One of the common memes to come from covid19 is to post a before-after photo of a famous city or landmark. The before covid19 photo is the city as we’ve become accustomed to it: brown air full of smog. The after covid19 at the same location, but with naturally blue skies and clear air.

With everyone social distancing and automobile/truck traffic near zero we have been given a rare opportunity. We no longer have to imagine what our air and cities could be like if we didn’t drive pollution emitting vehicles everywhere, we can see, taste, and smell it with our own eyes.

Air pollution from cars and trucks have been suffocating our cities slowly, like one boil’s a frog, so we acclimate and brown air becomes “normal” and the way things have always been. With the burner temporary malfunctioning we can see just what a precarious position we’ve put ourselves in.

When this is all done and our lungs have acclimated to clean air we’ll have a choice: do we go back to the way things were and forget what we’ve experienced, or do we the courage to demand a change.

It’s been almost 5 years since I wrote Slow is not a Dirty Word. Reflecting on the sentiment in that article, that the best things in life take time and we needn’t rush as society tries to force us, didn’t quite go far enough. The concept of Slow should also be applied to the web.

The Slow Web

What is the slow web? At it’s core it’s the idea that we shouldn’t fill our mind with junk and we should connect with those around us. Social media is fast food for the mind. Consuming it feels in the moment, but when you look back you’re not left with anything memorable. Moreover, because of the lack of nuance afforded by platforms, such as Twitter, it encourages behavior based on dopamine and adrenaline impulses.

  • The slow web is formulating your thoughts and expressing them fully.
  • The slow web is about owning what you produce.
  • The slow web is open.
  • The slow web is yours.

The Slow Web in Practice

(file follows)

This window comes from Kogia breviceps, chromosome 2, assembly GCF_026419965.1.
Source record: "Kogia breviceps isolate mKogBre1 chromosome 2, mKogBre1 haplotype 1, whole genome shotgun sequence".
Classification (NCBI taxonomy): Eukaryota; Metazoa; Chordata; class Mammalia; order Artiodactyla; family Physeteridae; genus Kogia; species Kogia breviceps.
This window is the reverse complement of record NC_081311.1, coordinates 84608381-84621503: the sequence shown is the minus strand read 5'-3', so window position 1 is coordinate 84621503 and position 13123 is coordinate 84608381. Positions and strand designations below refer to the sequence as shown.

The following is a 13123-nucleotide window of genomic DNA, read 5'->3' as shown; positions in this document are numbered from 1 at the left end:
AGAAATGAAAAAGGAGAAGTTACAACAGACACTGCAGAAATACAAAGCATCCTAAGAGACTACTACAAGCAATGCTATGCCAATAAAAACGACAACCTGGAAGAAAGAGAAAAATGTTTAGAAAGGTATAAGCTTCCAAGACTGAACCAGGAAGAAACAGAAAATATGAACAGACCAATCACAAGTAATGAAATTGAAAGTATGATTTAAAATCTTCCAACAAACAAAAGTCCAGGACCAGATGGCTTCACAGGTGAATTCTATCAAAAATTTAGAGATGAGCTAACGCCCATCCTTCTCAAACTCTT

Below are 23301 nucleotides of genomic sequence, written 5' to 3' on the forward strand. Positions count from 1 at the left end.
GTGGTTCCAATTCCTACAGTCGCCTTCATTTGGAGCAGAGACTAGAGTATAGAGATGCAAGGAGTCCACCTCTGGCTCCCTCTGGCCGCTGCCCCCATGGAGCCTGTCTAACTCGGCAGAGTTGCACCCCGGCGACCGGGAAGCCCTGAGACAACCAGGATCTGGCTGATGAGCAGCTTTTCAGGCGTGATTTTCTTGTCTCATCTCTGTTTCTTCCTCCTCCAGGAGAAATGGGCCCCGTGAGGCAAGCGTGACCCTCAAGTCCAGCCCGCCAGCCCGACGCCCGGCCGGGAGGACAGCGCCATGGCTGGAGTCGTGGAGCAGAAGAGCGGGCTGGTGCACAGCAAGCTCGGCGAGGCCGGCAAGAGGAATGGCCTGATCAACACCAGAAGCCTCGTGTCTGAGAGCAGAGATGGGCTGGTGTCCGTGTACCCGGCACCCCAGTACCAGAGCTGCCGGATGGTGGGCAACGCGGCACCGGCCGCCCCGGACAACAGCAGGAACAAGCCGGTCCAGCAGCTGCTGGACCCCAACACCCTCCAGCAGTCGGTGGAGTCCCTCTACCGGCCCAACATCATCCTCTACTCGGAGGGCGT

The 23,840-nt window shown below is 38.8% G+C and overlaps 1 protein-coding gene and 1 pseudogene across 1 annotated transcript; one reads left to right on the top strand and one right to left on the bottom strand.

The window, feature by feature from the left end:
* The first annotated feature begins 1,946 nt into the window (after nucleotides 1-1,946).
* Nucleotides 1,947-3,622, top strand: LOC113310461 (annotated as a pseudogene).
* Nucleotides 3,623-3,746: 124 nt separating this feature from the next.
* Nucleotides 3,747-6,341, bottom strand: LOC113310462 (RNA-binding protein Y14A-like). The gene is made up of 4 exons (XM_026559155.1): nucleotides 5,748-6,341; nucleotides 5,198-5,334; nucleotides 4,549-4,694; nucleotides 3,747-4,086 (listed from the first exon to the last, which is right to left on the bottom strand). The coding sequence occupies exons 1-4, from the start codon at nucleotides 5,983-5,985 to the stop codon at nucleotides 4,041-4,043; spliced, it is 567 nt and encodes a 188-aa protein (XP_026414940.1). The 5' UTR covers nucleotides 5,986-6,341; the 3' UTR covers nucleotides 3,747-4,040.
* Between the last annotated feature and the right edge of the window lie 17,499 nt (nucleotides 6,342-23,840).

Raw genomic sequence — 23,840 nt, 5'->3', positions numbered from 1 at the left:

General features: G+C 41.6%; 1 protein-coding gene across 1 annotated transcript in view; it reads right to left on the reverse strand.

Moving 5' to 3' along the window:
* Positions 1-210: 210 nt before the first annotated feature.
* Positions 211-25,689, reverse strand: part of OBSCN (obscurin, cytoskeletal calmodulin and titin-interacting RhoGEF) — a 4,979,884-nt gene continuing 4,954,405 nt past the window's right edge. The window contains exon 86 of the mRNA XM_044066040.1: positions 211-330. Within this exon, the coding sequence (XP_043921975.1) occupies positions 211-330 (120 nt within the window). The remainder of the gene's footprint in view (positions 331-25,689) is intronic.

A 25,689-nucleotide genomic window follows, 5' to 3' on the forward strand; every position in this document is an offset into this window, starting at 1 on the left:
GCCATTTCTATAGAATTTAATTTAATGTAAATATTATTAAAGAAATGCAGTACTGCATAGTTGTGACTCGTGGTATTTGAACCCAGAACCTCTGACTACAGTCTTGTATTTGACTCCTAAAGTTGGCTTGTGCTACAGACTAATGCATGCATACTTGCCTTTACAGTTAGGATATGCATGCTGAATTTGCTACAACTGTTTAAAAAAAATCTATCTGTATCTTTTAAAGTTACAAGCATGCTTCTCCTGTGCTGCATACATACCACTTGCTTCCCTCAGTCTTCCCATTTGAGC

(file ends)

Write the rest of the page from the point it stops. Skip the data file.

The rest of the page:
For most people the slow web is best manifested as a blog. This could be a simple WordPress blog, a, a bunch of static files on a server somewhere, anything that works for you. The important part is that you have control of your content. That you can control how and when it appears.


So much of sharing on the web these days is based on these social media platforms. So how do you get the word out about your new latest pieces in the slow web?

  • Writing unique content that matters to you and like-minded people will find it via search
  • RSS Feeds (standard in most all blogging systems)
  • POSSE (Publish (on your) Own Site, Syndicate Elsewhere

Ignore the Numbers

Knowing the number of visits to your website or article only serves to feed disappointment when one article doesn’t match your expectations. Avoiding that sense of failure will inevitability lead to a habit of not writing and only consuming.


The common methods of tracking visits can not only break your site, it also invites an invasion of privacy for your readers. Are there more privacy-minded ways to collect visitor statistics? Yes. Do you even need to collect the information in the first place? Probably not.

Don’t Over Engineer

As technologies it’s often easy to get caught up in nuts and bolts. We’re want to build our websites to handle all the traffic the world can throw at it, so we setup database servers, build servers, deploy servers, proxy servers, and CDN caches. And for what? A trickle of traffic? All of this could be easily served off a single server, reducing operational complexity and reducing the places where things can break when you really just want to publish a blog.

Making the Jump

Making the jump to the slow web doesn’t mean you cannot participate in the social networks, you’re just changing the terms of engagement. Instead of being the default place to collect your thoughts and ideas, it simply becomes another channel to link back to your site.

Because you no longer tweet every clever thought you have into the void, you’re able to slow down your mind, formulate your thoughts, and take back control.

How many times have you tried to plug in a USB cable and failed on the first try? If you’re like me that number is nearly the number of times I’ve ever attempted to connect a USB device. How many times has this happened with a network cable?

While most people have heard of the term kaizen, or continuous improvement, when talking about Toyota and it’s lean manufacturing principles, fewer have heard of kaizen’s unsung sibling poka-yoke, or mistake proofing.

The main idea of poka-yoke is to draw attention to human errors as they occur, so they can be corrected or prevented, reducing the number of defects in a product.